If a failed broken board makes the next one seem harder, the 4 successfully broken boards at pre-testing made the real ones at testing seem like paper. I went to the testing blasting pump-up jams on my car stereo (most likely Eye of the Tiger, the classic and stereotypical martial arts pump-up jam), I went through all the requirements for forms and sparring with a fellow brown belt. When it came to boards I remember that first one breaking, and all the other ones just falling apart once that first one went. Apparently at the last board I let out some sort of victory war cry (I don’t even remember that), the rest of testing and that whole day was more or less blur. Whatever else I did that day, I had finally not failed, and it felt amazing.
Knowing how much you have to fail before you get things right is perhaps the hardest part about science, and it is a fact of being a scientist that no one tells you in lectures or lab courses during your undergraduate studies. Being on the cutting edge of knowledge means that no one’s done what you need to do already. The scientists whose work and whose lives have lasting legacies didn’t always get it right the first time. The key with success is not in not failing, but in continuing to try even when you fail along the way, in continually recognizing that you didn’t fail completely, you just didn’t succeed yet. And maybe this is the hard part, where we all hit a wall: that first PCR you run where no bands come up on the gel, the code that constantly gives an error message you can’t figure out, or the time you almost set your lab on fire when a chemical reaction went for too long. All these things feel like boards we couldn’t break, and if you can’t break it once what makes you think it will break a second time?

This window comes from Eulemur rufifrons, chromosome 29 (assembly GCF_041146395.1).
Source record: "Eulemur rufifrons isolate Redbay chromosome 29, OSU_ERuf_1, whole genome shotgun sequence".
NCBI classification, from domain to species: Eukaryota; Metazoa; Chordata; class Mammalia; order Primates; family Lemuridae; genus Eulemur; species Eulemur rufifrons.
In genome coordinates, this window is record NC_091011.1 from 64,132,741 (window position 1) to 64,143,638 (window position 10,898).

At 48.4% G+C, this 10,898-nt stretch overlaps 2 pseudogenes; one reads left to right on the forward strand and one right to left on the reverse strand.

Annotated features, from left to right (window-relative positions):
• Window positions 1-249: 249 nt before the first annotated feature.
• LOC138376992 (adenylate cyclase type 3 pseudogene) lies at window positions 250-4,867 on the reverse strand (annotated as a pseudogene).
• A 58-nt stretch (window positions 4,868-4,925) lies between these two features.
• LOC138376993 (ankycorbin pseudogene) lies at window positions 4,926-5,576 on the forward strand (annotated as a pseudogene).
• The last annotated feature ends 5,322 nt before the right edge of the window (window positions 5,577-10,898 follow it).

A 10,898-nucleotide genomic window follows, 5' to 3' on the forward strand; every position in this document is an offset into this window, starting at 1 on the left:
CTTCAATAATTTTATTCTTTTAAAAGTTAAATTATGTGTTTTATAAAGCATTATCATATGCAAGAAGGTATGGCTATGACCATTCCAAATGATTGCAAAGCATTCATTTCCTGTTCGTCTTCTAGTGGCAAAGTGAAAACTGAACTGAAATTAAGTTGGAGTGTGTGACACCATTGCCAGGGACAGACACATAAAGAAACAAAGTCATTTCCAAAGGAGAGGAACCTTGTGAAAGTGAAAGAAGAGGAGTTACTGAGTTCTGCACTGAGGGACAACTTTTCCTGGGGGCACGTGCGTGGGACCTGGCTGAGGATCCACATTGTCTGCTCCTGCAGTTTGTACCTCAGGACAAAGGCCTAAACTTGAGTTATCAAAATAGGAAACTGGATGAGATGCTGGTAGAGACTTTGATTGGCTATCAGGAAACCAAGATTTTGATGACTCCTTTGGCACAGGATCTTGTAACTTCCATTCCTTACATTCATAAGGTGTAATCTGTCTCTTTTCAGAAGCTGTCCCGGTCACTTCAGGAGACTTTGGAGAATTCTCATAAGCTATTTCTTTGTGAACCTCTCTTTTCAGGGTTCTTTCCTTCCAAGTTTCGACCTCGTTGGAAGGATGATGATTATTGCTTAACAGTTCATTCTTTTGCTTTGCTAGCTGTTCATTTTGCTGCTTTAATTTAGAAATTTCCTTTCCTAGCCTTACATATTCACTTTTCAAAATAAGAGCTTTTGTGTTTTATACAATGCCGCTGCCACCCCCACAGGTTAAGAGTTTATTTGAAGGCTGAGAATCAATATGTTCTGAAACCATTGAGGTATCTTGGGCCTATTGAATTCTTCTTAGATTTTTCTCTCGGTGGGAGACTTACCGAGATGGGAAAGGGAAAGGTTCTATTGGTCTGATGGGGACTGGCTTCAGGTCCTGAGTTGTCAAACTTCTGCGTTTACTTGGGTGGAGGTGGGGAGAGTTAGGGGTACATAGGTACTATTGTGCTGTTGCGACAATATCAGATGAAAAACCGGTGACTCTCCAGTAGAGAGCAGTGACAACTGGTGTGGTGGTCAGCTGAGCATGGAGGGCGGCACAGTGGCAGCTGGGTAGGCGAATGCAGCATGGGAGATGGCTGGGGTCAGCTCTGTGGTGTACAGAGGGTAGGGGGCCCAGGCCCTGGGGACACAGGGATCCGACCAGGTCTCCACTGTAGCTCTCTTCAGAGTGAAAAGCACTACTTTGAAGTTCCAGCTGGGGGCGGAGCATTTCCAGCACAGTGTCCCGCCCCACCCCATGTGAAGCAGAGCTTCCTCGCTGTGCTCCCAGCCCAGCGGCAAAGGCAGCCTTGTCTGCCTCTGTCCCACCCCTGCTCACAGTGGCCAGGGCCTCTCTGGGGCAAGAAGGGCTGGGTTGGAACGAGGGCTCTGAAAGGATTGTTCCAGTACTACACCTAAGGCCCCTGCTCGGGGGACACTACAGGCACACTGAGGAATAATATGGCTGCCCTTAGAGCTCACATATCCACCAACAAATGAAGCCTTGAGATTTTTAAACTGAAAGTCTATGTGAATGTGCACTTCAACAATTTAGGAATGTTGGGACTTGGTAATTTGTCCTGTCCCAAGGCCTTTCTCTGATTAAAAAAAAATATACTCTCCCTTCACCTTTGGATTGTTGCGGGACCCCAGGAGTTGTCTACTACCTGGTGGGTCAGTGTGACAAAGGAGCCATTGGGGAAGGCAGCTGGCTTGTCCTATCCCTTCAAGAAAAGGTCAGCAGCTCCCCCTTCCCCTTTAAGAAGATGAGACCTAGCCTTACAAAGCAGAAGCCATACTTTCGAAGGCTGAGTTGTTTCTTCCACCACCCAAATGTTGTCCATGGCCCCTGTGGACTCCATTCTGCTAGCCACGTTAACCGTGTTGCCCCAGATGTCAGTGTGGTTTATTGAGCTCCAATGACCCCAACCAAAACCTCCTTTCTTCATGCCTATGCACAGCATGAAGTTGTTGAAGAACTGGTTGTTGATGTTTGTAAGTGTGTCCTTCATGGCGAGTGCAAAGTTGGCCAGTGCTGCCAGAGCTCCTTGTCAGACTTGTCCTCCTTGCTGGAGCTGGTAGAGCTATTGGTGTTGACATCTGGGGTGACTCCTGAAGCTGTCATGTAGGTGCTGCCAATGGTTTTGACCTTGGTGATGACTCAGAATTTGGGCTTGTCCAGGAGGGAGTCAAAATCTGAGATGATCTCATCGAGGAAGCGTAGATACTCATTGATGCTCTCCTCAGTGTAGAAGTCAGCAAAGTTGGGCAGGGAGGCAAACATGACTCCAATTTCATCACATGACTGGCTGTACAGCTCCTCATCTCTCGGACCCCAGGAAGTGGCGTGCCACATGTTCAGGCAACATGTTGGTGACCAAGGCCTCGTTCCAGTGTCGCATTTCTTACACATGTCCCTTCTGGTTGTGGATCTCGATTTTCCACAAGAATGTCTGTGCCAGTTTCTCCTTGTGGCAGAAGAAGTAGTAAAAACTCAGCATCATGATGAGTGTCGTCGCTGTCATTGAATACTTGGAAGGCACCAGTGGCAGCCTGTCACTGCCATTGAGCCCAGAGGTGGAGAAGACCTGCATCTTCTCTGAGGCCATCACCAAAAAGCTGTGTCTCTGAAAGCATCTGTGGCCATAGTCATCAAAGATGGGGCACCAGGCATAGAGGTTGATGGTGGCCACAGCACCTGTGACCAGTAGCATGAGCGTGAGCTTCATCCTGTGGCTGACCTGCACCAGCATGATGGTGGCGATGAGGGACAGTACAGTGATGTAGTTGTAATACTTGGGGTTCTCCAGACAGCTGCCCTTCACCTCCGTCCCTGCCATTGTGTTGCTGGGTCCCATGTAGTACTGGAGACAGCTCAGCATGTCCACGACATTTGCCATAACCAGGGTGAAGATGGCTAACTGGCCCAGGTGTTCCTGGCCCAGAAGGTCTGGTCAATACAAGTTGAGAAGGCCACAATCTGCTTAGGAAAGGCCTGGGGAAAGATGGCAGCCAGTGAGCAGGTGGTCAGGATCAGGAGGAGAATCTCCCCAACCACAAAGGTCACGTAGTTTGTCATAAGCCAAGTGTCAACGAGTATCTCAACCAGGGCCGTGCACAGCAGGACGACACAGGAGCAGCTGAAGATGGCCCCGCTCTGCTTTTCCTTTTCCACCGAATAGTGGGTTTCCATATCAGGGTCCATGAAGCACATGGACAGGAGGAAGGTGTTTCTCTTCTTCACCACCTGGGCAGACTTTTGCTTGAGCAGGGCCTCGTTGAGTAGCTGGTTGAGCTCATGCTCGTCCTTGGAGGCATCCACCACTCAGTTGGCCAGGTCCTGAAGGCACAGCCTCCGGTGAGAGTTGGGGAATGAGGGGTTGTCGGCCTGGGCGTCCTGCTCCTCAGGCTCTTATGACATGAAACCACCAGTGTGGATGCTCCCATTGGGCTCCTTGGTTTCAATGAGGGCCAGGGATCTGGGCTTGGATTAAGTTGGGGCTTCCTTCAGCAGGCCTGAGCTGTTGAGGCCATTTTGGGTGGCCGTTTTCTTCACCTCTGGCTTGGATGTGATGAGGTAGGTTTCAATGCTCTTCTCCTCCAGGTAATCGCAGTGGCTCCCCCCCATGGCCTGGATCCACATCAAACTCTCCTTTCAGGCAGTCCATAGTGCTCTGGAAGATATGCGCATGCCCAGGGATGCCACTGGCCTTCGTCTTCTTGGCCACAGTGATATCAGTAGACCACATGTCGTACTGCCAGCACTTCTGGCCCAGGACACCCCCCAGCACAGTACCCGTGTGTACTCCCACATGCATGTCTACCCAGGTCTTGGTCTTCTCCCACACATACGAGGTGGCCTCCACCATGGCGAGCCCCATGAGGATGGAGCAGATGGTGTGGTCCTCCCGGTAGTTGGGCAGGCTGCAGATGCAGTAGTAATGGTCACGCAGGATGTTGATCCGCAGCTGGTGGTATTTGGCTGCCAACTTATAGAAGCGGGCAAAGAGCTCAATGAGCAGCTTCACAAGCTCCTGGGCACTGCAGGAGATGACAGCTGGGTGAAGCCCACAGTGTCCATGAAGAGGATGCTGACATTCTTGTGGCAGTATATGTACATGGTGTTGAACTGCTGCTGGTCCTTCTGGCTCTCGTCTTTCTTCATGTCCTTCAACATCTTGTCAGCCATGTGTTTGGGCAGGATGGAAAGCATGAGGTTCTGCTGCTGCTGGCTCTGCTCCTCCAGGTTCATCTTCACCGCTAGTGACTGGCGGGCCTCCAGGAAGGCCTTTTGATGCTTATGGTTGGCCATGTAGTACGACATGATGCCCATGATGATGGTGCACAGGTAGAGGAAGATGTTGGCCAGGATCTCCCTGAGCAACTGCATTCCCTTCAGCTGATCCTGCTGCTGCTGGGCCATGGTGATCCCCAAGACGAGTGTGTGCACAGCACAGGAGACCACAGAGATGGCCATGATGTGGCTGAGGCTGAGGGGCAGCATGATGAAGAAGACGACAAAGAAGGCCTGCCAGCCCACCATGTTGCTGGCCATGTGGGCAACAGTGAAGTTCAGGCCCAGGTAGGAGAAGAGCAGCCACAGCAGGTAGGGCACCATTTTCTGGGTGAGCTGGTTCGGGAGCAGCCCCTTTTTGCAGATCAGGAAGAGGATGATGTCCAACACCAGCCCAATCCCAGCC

The key with failure is not letting it get to you. To learn what you can from when you fail and not be afraid to fail again, and again, and again, until you get it right. My first PhD advisor said it best as I was nervous about trying a new protocol. His sage, Virginian advice was “Just try it!” and even if it didn’t work the first time, at least you learned something. The best part of it all is once you get past the hurdle, once you keep trying until you get it right, then the boards just shatter in front of you. Progress comes not from doing things right the first time but from learning how to get it right the next time, or at least the next time, or maybe the time after that, and to keep going until you get there.
Back at my recent UK blue belt testing, I put this philosophy back into action, 10 years post-tae kwon do hiatus. I was certainly nervous, not only to perform well, but to make a good impression on a room full of kids and instructors I had never seen before. I told myself that if I failed I was still me, that I had worked hard to get to this point, and I would still have a chance to learn from it and try again. It’s the same speech I give myself before presentations, conference calls, PhD defenses, oral exams, the results of a gel, anything in science where you get judged and scored. No matter what happens you give it all you got, learn something when you can, and remember that you come out the other side the same person as when you went in—all that’s required of you is that you gain something from each experience. I’m thankful that this time around I earned my 4th Kup blue belt, while at the same testing I learned that I hold my guard hand too high while punching. And that’s also part of the lesson for when we don’t fail: there is always room for improvement and things to learn, even when we succeed. Come on, don’t we ever get a break??